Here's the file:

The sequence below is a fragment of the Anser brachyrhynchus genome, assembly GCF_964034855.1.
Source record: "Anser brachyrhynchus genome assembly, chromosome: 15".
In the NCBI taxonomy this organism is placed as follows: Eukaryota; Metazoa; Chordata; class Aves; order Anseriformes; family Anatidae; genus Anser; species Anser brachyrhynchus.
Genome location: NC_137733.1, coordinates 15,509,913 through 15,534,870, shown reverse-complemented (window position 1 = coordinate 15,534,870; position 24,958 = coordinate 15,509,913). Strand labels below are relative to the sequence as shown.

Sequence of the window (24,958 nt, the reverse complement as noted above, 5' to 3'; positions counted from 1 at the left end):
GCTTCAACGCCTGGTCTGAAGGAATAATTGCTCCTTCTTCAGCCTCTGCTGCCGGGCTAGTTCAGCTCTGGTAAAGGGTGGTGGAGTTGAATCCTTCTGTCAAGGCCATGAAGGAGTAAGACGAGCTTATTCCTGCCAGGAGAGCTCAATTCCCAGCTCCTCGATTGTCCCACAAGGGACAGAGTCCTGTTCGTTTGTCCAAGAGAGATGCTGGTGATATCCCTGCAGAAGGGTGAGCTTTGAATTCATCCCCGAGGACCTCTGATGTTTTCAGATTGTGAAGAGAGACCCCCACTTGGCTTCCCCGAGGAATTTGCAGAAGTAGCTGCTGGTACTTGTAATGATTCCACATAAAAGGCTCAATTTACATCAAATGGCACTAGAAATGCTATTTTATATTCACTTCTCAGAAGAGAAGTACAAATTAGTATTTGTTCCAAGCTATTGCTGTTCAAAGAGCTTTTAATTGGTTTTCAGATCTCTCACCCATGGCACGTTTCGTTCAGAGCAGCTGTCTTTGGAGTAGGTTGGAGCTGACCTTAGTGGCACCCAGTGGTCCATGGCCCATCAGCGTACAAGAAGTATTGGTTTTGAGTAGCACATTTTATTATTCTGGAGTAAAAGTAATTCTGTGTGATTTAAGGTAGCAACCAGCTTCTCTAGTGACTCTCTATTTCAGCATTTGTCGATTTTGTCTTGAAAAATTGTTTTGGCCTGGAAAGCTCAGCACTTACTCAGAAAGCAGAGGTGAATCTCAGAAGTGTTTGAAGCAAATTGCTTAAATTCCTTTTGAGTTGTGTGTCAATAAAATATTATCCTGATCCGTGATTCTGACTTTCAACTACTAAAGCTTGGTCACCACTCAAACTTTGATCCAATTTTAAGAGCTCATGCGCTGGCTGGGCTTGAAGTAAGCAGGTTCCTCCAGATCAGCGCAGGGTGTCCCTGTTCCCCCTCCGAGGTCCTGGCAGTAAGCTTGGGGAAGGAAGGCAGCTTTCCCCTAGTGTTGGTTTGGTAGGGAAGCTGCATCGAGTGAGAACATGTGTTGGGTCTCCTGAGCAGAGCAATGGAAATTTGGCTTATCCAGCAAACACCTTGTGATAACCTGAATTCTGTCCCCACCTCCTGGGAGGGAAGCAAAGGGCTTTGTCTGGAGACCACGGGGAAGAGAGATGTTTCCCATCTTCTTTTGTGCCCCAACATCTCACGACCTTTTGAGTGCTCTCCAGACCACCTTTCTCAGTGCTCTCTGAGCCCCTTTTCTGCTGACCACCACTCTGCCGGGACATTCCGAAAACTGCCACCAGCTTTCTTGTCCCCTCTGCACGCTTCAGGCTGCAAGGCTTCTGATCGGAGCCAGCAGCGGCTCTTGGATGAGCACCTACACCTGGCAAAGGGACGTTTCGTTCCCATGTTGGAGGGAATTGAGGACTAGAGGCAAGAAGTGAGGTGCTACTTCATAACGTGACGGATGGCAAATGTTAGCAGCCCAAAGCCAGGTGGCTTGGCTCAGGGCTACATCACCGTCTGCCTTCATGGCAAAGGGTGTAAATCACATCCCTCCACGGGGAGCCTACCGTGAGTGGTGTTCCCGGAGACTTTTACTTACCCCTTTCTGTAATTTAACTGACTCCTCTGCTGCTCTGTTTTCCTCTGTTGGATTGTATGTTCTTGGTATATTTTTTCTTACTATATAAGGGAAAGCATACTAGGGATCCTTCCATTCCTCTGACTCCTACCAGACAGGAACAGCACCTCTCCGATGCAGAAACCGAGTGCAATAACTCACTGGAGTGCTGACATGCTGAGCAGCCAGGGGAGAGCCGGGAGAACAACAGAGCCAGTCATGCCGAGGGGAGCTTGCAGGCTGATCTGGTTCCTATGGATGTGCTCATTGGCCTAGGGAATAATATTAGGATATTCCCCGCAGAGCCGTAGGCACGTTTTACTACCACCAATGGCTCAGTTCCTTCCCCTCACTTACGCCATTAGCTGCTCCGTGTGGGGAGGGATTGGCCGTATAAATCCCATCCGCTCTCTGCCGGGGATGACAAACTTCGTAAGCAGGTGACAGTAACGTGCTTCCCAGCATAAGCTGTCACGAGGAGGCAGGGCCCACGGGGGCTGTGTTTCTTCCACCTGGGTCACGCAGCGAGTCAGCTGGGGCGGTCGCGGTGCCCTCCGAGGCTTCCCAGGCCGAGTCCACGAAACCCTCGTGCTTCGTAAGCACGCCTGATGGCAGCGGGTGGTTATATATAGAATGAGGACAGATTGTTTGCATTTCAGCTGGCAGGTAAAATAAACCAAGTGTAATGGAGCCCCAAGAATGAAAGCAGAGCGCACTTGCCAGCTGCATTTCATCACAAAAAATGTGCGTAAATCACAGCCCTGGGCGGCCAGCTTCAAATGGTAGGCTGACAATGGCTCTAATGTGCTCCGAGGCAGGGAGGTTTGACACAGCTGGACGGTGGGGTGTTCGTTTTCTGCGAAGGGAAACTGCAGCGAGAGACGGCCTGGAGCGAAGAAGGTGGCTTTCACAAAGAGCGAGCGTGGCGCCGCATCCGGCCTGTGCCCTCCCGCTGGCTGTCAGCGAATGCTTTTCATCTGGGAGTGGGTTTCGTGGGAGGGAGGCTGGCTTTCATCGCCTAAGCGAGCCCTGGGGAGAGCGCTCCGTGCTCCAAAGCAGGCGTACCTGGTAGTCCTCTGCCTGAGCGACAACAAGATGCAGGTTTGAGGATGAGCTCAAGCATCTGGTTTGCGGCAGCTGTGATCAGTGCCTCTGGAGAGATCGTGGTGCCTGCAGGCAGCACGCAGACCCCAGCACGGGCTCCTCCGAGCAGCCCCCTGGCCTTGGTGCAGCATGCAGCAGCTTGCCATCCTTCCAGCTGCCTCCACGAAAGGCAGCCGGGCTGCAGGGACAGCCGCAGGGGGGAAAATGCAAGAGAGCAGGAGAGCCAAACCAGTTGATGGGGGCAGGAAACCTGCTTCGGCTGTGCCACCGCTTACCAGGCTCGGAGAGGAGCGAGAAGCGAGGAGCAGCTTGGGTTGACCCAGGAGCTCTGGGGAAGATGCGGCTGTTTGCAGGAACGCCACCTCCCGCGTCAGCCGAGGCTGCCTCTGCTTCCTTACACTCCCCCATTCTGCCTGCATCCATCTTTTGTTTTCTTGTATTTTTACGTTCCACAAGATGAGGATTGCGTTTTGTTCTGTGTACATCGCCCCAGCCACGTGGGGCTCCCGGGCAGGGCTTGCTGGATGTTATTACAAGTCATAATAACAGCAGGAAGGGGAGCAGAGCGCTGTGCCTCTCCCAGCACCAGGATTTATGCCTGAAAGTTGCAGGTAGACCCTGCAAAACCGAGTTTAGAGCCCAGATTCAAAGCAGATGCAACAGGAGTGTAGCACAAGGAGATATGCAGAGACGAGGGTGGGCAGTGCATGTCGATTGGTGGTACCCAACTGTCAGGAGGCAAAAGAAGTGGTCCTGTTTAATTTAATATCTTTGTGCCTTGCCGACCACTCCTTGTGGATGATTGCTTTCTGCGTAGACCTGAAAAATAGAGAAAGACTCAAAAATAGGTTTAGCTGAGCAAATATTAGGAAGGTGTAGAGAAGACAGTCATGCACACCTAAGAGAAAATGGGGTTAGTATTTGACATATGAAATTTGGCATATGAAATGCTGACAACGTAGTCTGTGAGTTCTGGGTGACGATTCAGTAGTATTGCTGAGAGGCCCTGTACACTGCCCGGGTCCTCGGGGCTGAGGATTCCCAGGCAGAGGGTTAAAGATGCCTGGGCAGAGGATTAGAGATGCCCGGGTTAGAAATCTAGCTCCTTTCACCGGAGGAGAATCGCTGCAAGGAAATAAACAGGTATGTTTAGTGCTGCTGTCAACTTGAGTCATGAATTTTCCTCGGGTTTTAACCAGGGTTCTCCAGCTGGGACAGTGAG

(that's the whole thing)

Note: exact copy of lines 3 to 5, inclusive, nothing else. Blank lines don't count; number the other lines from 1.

In the NCBI taxonomy this organism is placed as follows: Eukaryota; Metazoa; Chordata; class Aves; order Anseriformes; family Anatidae; genus Anser; species Anser brachyrhynchus.
Genome location: NC_137733.1, coordinates 15,509,913 through 15,534,870, shown reverse-complemented (window position 1 = coordinate 15,534,870; position 24,958 = coordinate 15,509,913). Strand labels below are relative to the sequence as shown.

Sequence of the window (24,958 nt, the reverse complement as noted above, 5' to 3'; positions counted from 1 at the left end):